"Acme Genuine Draft" is chiseled, clever, scripted sketch comedy. In fact, the 4-year-old Acme Players, performing at their North Hollywood Acme Comedy Theatre, are so talented, the company is even superior to Los Angeles' revered Groundlings troupe.
Acme might have once been second-string to the Groundlings, but no more. Of course, to be fair, unlike the Groundlings, the Acme Players don't do risky improv (although they have an improv workshop). Instead, a dozen actor-writers, forming the most veteran of three separate Acme companies, alternately peel off 19 sketches in under two hours, each of them characterized by terrific writing, and developed and polished to the nub.
All the actors perform with panache, but it is the women who really shine.
To the surprise of Angelenos who have barely heard of the Acme Players, producer-director M. D. Sweeney guides Greater Los Angeles' hottest comedy theater, propelled by its inventive sketch material, which never seems a second longer or shorter than it should be.
Conceptually, the material is refreshing. Social and political subtexts are buried so deep that they're almost impossible to detect. Instead, we get Batman and Robin (Ralph Garman and Byrne Offutt) in hilariously exact comic-book wardrobes, handcuffed, hauled into court on a felony rap for assault and denied bail.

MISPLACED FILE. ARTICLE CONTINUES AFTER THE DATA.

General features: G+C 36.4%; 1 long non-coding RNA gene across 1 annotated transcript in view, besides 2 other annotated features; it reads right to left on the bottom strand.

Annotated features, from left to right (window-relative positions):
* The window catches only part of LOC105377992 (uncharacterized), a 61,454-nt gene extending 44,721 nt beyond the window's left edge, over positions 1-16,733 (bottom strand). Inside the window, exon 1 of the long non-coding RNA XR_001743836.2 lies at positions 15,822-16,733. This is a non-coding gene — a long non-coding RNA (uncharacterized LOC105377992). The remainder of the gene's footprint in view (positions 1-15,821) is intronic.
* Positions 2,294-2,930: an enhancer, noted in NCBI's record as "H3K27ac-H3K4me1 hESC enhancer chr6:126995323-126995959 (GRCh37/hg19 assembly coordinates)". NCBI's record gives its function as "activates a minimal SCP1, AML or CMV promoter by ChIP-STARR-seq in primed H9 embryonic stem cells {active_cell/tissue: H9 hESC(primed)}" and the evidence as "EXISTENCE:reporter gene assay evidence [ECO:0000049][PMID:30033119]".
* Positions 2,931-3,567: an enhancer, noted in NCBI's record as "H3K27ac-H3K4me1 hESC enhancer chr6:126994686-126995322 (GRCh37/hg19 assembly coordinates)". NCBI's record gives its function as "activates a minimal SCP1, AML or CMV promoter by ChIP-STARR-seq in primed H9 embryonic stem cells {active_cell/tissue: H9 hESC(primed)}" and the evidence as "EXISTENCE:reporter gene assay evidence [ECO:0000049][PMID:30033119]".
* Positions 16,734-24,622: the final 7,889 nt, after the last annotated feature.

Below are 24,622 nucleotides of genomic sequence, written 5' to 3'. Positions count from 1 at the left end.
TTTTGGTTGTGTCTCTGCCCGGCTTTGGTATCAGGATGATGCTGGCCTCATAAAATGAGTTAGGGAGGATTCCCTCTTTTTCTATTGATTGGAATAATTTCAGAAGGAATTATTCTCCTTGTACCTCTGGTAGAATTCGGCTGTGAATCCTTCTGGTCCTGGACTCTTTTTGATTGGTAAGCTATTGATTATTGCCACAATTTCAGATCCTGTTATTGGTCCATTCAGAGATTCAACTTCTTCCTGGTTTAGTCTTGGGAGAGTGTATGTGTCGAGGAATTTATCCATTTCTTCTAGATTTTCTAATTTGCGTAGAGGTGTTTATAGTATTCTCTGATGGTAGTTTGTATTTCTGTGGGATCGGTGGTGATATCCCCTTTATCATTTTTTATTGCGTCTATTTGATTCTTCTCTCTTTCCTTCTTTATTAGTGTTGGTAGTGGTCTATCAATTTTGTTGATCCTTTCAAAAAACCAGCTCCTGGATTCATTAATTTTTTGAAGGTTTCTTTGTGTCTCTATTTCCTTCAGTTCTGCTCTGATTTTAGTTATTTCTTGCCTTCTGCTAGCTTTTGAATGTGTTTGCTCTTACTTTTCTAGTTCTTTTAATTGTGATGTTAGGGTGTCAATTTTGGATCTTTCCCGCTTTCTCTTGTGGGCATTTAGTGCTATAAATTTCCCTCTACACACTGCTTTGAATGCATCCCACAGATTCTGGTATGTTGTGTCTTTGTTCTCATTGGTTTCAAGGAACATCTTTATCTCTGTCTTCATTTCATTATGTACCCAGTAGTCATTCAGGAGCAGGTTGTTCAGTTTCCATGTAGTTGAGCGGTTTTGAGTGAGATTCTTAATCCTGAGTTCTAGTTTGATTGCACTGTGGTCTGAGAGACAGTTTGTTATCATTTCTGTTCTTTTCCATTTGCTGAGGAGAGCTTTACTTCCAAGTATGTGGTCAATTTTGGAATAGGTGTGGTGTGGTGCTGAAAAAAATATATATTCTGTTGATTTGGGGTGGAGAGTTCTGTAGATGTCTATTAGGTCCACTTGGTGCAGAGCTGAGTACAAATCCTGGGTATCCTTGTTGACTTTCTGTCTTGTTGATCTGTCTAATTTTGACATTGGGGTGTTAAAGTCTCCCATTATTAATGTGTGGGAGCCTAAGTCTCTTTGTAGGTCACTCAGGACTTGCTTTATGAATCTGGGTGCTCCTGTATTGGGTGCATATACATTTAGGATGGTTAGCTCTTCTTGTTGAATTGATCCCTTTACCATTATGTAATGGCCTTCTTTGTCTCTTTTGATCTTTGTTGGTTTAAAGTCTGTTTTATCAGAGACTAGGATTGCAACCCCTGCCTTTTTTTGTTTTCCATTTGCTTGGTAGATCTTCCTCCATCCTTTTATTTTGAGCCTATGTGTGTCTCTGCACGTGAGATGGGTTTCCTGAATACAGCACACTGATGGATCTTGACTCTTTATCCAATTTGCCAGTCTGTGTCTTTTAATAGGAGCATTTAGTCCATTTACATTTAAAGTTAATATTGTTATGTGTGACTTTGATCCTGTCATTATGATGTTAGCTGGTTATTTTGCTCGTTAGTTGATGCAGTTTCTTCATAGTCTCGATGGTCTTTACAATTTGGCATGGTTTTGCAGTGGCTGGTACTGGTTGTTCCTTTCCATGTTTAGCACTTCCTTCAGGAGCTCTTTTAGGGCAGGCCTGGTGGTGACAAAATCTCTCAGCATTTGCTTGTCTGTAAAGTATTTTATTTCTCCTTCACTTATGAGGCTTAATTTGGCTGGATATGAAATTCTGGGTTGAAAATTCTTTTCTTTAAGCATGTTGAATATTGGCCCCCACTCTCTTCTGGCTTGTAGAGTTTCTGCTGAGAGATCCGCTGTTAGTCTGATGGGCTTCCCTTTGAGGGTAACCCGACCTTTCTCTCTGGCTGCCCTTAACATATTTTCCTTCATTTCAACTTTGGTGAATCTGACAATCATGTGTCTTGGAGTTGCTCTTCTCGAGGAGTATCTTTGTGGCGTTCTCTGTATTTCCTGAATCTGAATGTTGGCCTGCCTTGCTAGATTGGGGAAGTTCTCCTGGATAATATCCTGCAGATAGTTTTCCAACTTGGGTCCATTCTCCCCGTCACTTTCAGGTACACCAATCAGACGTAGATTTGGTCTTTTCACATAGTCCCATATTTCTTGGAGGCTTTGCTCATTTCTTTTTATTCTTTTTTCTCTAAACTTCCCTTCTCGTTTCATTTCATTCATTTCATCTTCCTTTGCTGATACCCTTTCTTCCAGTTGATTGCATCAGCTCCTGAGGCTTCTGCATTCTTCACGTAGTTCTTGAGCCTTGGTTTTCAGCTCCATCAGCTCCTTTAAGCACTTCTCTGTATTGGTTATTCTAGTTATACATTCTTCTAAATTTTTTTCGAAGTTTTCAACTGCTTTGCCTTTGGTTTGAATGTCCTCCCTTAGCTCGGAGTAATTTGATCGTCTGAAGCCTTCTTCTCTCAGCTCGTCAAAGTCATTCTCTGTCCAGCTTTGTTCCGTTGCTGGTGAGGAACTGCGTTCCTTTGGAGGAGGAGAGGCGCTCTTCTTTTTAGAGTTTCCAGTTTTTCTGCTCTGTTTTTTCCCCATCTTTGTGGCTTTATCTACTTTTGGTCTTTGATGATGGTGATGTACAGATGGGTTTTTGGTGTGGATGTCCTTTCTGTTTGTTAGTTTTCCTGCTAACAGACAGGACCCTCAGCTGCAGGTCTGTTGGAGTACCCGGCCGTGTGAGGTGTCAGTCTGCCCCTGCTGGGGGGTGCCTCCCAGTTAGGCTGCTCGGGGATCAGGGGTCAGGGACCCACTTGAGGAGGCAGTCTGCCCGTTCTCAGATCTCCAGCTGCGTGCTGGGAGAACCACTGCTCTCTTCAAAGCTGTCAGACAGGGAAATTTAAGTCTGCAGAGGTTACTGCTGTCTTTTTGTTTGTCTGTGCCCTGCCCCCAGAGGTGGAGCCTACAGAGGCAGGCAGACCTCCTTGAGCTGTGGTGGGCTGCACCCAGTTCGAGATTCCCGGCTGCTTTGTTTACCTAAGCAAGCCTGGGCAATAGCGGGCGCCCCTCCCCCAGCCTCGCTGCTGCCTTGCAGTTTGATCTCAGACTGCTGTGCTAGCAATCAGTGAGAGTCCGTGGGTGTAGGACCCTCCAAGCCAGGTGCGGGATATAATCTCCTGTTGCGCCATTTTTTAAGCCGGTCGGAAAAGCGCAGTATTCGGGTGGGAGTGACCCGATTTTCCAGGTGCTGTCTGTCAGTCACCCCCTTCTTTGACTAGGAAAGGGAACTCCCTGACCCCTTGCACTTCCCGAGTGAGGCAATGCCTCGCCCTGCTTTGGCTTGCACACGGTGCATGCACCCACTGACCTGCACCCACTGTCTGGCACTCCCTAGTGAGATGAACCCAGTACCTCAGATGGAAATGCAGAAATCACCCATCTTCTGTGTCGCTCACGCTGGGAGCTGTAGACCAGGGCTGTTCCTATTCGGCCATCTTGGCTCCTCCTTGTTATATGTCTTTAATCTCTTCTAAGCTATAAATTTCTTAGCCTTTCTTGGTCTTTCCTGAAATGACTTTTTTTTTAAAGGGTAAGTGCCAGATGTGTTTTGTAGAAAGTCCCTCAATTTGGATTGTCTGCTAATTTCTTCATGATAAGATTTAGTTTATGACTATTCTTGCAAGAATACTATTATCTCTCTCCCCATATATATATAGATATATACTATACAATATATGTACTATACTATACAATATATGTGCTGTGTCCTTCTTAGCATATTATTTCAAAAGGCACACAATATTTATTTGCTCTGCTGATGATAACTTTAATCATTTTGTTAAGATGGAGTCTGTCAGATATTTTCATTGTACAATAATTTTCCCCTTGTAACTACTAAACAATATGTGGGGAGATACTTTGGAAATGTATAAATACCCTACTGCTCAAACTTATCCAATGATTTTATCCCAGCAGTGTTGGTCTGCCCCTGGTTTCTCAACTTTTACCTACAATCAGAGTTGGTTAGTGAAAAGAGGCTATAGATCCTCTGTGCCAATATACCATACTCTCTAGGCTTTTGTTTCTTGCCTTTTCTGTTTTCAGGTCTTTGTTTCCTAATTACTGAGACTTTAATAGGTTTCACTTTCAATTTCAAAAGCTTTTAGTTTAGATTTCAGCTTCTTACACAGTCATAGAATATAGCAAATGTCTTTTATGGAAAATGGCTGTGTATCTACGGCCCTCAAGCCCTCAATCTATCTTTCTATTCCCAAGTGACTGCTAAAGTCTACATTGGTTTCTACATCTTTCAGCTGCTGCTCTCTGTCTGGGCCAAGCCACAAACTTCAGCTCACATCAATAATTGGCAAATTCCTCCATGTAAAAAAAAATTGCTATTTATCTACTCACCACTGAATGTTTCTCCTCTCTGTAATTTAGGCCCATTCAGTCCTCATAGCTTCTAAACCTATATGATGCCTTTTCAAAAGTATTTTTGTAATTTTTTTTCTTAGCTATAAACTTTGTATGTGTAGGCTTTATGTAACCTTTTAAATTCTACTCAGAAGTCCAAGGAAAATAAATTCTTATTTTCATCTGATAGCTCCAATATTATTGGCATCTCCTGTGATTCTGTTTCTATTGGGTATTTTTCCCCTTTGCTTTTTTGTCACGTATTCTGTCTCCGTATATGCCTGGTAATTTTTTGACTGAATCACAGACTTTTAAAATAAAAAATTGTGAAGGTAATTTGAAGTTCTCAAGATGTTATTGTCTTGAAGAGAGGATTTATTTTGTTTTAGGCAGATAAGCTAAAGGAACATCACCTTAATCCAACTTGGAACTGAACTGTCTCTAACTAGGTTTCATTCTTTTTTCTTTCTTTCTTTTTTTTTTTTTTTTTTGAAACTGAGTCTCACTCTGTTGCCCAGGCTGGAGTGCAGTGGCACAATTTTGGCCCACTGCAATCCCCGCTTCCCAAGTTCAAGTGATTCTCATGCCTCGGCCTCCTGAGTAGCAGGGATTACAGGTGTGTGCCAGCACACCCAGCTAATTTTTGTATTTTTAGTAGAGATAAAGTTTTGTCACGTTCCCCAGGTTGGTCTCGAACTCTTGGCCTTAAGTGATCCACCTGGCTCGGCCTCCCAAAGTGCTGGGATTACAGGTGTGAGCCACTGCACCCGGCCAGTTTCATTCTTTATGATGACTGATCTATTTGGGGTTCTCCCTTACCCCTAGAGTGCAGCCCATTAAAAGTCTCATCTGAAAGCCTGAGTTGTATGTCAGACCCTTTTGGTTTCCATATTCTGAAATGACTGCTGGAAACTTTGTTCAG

In "Valedictorian," Susie Geiser is a squirming, casually foul-tongued Valley girl delivering the main banal speech at her North Hollywood Extension High School graduation ceremony.
In "Duet," Garman's laid-back Frank Sinatra (who's a touch forgetful) and Antoinette Spolar's shrieking, straining Liza Minnelli unveil a bizarre lounge act.
Arguably the evening's highlight is a marital relationship number, "Yahtzee," in which two couples settle down for a game of Yahtzee. However, one couple (Jerry Collins and Robyn Donny) treat the game as all-out grimacing warfare, while the other characters (Spolar and Offutt) fear for their lives as they roll up the points.
Other topics include fickle lovers, a guy practicing his trumpet and driving his neighbors berserk, a photographer shooting a magazine cover girl, a Catholic school bingo game for aging spouses, two waiters auditioning for a job, a nervous computer hacker afraid to leave his room, smeary ribs (yes, smeary ribs) and a curtain call that is unquestionably the most unusual curtain call in theater history.
Live keyboard accompaniment by Jonathan Green gives the satire and wit a propulsive musical accent. The only mediocrities are the untextured lighting and bland set design. On the other hand, the 48-seat house is whistle-clean, for one inviting show.
Where and When
What: "Acme Genuine Draft."
Location: Acme Comedy Theatre, 5124 Lankershim Blvd., North Hollywood.
Hours: 8 p.m. Fridays and Saturdays, indefinitely.
Price: $12 to $15.
Call: (818) 753-0650.